The ILO’s prediction that the global conditions are producing conditions for increased “social unrest” now has the character of a truism. Indeed, 2011 has already witnessed a significant upturn in the global class struggle, beginning in Tunisia and Egypt in January and February, and extending to Europe, the United States and Latin America. The Occupy Wall Street movement is itself an initial expression of the reemergence of explosive class struggles at the center of world capitalism, unlike anything that has been seen in generations.

The financial aristocracy stands as an absolute barrier to even the most trifling reforms. “Everything for the rich!” is the watchword of each ruling elite. In the face of these class realities, the ILO’s counsel—that governments institute significant jobs programs and reverse the staggering growth of social inequality—is hopelessly utopian. In the United States, experience with the Obama administration, the government of “change,” has assuredly demonstrated the absolute stranglehold of the financial elite over the entire political system.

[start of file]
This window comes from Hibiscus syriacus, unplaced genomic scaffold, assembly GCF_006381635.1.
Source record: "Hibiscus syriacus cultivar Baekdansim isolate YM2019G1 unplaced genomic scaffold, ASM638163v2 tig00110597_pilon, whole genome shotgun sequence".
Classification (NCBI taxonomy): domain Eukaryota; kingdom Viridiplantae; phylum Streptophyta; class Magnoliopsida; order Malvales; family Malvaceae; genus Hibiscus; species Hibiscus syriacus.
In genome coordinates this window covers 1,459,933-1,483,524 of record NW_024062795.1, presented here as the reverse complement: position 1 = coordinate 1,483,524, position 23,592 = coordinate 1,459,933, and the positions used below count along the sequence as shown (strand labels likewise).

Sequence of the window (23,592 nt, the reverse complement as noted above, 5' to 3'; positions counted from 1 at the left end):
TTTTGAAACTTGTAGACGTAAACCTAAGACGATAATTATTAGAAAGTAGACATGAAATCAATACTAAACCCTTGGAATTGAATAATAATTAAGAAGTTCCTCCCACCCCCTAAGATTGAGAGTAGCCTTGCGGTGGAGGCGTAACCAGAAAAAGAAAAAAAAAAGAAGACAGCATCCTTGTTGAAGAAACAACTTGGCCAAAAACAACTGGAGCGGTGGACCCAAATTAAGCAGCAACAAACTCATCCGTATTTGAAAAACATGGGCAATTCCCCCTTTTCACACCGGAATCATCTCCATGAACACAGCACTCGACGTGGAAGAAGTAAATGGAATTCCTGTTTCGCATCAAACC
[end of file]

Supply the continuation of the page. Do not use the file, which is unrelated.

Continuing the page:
A crisis has a way of clarifying class relations. For three years, the ruling class and its political representatives have been free to advance their solution, a solution that has only paved the way for an even greater disaster. The response of the international working class now emerges as a new and decisive factor in the global situation.

There is no way out of the crisis in the interests of the working class that does not target the power of the corporate and financial elite and the social system that it defends. In fighting for their basic rights—including, above all, the right to a job—workers everywhere are driven into struggle against capitalism.

The success of that struggle requires above all the building of a new, socialist leadership in the international working class.

Joseph Kishore